The late Paddy Woods

Funeral details of Ratoath native and top jockey who rode the legendary Arkle, Paddy Woods

The death has occurred of Paddy Woods, one of the jockeys associated with the great racehorse, Arkle. He was in his 94th year.

Paddy will repose at Mc Entaggart’s Funeral Home, Ratoath (A85 DW27) from 3pm until 7pm today (Friday). Funeral Mass on Saturday at 11am in the Holy Trinity Church, Ratoath, followed by cremation in Dardistown Crematorium.

Further details of Paddy's funeral can be found on

Paddy was the work rider for the greatest and most popular steeplechaser of all time, trained by Tom Dreaper at Greenogue, outside Ashbourne, and winner of three Cheltenham Gold Cups in the 1960s.

Owned by Anne, Duchess of Westminster, Arkle’s most famous rider was Pat Taaffe, and other jockeys associated with the racehorse were Liam McLoughlin, who rode the 20/1 outsider to his first ever race win in January 1962 in Navan, Mark Hely Hutchinson, and TP Burns, as well as Woods. Woods rode Arkle, popularly known as ’Himself’ in the President’s Handicap Hurdle at Gowran Park in October 1962.

Himself was after having a few disappointing runs, including a loss to Lord Fingall’s Anthony, which was ridden by Kildalkey’s Frank Carroll at Fairyhouse. Pat Taaffe wasn’t able to do the weight that day.

It turned out to be Arkle’s last hurdle race, and he started 9-2 joint favourite, winning by five lengths.

“There was a big field , including Mick Ennis on Dan Moore’s Tripacer,” Woods recalled later. “On front of the stands, Arkle was flying. I was off the bit. Over the far side at Gowran, on the hill, I had to push him a bit and then he took off about three out - I didn’t hear any of the rest of them afterwards. He flattened the last fence.” Arkle was badly cut in that race, Woods recalled, and was bleeding a great deal, and the stewards agreed that he needed attention straight away rather than go for the routine dope test. The following month, Himself was off to Cheltenham to begin his chasing career.

Between 1962 and 1966, he was to win 22 of his 26 chases, including the Cheltenham Gold Cup three times, Hennessy Gold Cup twice, Whitbread Gold Cup, King George VI Chase and the Irish Grand National, before injury ended his career early.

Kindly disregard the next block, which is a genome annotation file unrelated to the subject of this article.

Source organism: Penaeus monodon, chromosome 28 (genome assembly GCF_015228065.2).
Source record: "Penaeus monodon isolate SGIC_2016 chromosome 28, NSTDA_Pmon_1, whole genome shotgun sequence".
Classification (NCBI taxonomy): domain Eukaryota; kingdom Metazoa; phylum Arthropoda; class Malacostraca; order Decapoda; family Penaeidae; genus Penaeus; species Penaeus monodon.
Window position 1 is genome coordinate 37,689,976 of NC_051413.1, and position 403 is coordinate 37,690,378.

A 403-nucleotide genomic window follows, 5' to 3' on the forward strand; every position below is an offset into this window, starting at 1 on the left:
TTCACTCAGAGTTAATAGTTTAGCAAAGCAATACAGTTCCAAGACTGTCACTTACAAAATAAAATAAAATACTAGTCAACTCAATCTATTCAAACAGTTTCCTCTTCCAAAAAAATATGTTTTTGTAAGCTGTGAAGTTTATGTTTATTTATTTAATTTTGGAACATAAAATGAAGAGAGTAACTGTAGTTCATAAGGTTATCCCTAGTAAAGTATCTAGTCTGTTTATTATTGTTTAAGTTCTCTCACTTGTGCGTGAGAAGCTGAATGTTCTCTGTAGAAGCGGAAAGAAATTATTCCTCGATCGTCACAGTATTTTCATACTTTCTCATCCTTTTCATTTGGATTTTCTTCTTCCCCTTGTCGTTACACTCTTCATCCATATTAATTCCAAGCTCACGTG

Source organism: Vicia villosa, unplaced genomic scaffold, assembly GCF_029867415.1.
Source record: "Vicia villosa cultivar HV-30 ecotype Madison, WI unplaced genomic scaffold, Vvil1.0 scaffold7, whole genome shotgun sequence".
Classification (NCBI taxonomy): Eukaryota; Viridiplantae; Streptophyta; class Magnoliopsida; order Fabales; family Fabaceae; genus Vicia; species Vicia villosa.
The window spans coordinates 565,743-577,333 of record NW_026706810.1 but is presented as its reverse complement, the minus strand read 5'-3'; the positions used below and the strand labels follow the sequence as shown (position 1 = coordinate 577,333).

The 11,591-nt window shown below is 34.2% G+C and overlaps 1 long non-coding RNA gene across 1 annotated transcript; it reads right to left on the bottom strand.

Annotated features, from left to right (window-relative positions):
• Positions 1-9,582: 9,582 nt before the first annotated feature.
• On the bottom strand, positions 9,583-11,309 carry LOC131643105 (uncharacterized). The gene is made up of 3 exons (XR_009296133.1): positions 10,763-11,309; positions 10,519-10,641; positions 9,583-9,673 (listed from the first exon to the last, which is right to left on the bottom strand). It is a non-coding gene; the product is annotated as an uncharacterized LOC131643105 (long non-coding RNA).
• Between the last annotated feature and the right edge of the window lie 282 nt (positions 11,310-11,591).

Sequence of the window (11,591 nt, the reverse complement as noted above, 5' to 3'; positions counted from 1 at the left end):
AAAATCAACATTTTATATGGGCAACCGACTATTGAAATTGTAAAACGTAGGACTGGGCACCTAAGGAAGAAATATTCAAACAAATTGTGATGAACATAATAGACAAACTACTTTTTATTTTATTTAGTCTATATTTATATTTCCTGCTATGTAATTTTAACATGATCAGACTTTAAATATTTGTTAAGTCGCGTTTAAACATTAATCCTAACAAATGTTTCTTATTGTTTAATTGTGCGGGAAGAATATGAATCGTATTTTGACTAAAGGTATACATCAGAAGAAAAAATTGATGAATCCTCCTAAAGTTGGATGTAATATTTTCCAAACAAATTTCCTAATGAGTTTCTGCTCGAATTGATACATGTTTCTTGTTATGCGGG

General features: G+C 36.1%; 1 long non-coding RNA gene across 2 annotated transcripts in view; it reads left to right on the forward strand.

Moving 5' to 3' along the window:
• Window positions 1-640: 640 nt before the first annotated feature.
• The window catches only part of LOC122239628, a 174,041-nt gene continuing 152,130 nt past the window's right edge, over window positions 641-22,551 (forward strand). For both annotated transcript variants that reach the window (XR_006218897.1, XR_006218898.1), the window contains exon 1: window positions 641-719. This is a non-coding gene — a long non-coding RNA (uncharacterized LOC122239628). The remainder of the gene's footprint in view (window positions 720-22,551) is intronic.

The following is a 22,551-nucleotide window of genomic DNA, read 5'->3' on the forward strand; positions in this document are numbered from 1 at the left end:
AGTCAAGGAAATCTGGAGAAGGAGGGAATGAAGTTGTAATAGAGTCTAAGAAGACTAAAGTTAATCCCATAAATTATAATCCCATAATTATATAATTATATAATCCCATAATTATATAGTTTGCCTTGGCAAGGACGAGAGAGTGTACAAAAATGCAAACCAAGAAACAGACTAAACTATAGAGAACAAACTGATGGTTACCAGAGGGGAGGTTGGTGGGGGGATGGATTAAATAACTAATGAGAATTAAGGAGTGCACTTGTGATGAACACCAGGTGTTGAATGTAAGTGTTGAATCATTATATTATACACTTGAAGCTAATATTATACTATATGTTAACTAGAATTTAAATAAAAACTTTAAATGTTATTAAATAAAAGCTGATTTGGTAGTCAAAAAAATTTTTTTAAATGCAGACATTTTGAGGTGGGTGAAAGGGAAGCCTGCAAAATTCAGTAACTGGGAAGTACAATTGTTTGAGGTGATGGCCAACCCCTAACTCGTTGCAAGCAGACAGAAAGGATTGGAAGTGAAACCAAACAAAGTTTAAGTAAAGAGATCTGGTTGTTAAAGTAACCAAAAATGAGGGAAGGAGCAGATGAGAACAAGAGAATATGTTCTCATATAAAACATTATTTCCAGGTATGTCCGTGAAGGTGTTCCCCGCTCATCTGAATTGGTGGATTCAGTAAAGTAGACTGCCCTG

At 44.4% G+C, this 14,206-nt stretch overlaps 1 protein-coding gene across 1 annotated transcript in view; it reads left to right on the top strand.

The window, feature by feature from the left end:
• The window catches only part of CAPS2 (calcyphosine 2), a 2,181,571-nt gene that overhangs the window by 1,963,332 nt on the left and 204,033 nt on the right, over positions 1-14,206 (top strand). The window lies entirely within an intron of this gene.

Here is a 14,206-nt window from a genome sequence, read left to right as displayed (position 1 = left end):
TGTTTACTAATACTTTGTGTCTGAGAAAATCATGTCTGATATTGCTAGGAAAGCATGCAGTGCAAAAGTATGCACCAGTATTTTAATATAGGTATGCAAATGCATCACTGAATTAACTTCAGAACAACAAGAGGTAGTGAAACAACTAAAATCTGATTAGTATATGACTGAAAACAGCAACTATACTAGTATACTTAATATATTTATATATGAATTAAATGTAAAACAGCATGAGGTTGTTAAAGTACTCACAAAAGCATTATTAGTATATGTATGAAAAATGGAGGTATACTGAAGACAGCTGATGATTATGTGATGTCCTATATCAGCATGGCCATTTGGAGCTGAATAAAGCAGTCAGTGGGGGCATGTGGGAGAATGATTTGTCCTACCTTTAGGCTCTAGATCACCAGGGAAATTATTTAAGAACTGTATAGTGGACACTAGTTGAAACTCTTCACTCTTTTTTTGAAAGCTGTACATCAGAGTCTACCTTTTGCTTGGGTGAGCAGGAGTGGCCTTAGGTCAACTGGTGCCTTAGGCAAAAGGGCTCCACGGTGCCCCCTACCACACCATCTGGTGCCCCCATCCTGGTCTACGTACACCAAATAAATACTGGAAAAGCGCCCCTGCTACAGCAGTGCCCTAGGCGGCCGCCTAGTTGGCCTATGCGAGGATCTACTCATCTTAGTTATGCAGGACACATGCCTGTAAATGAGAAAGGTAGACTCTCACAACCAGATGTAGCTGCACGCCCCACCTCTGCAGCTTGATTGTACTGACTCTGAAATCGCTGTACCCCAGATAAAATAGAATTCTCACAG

Ratoath native Paddy Woods was an integral part of the Dreaper set-up, having previously worked with DL Moore at Fairyhouse, and Charlie Rogers at Balfestown, where he met his late wife, Phyllis. Tom Dreaper gave him a site on his farm to build a house, where he and Phyllis still lived after rearing their family of eight.

He recalled the widowed Duchess of Westminster’s frequent trips to Greenogue to visit Tom Dreaper and her horses, and he often drove her from the house to the horses. She was a good humoured, natural woman who knew her horses, he said. And he recalled all the visitors who started to arrive at Greenogue to see the wonder horse.

“Arkle loved all the attention,” Paddy Woods says. “He enjoyed the visitors and the kids. And in England, he loved the attention. He was invited to the Horse of the Year Show in 1969, and I travelled with him - the crowds and the attention bet all, and he loved it.”

Woods was involved with the local running club, which he originally formed at Fairyhouse, and later moved to Kilsallaghan. Arkle was in big demand for public appearances, and in 1965, he asked the Duchess could he organise an appearance by the horse in Tolka Park stadium. “The Duchess gave her permission, and I drove Arkle down in the box. I got Pat to come down and ride him round the pitch a few times, and we raised enough money to build a clubhouse - which of course we named the Arkle Pavilion.”

He remembered a time when flying home from a Cheltenham meeting, that the horse ate some of the wires in the airplane, causing an emergency landing. “The race was at 3pm, and we were supposed to be home by 7.30pm. It was 4am in the morning when we got back,” Woods says, and Phyllis was anxiously waiting with her new born son, Edward.

Paddy spent 15 years in Dreapers, before taking up training himself. He enjoyed success in the Conyngham Cup at Punchestown and the Ladies Cup, and in the Kerry Grand National with Beech King. As a jockey, he won two Fairyhouse Nationals, on Last Link and Splash for Tom Dreaper, while his son Francis, now based at Rathbarry Stud in Cork, also won two Irish nationals as a jockey. His other son, Edward, is training in Florida, and Paddy and Phyllis also have six daughters, Margaret, Siobhán, Suzanne, Francis, Ann, Elizabeth and Charlotte.

Paddy was involved in the Arkle Memorial Committee, which was behind the statue to Himself erected in Ashbourne, and was one of those involved with the legendary racehorse who was invited to meet Queen Elizabeth II at the National Stud during her historic visit to Ireland.

A keen Meath GAA fan, he was a familiar figure at the county side’s matches. Paddy was also a founder of St Andrew’s AC.

He retired from his job with Gain in 2012 at the age of 82.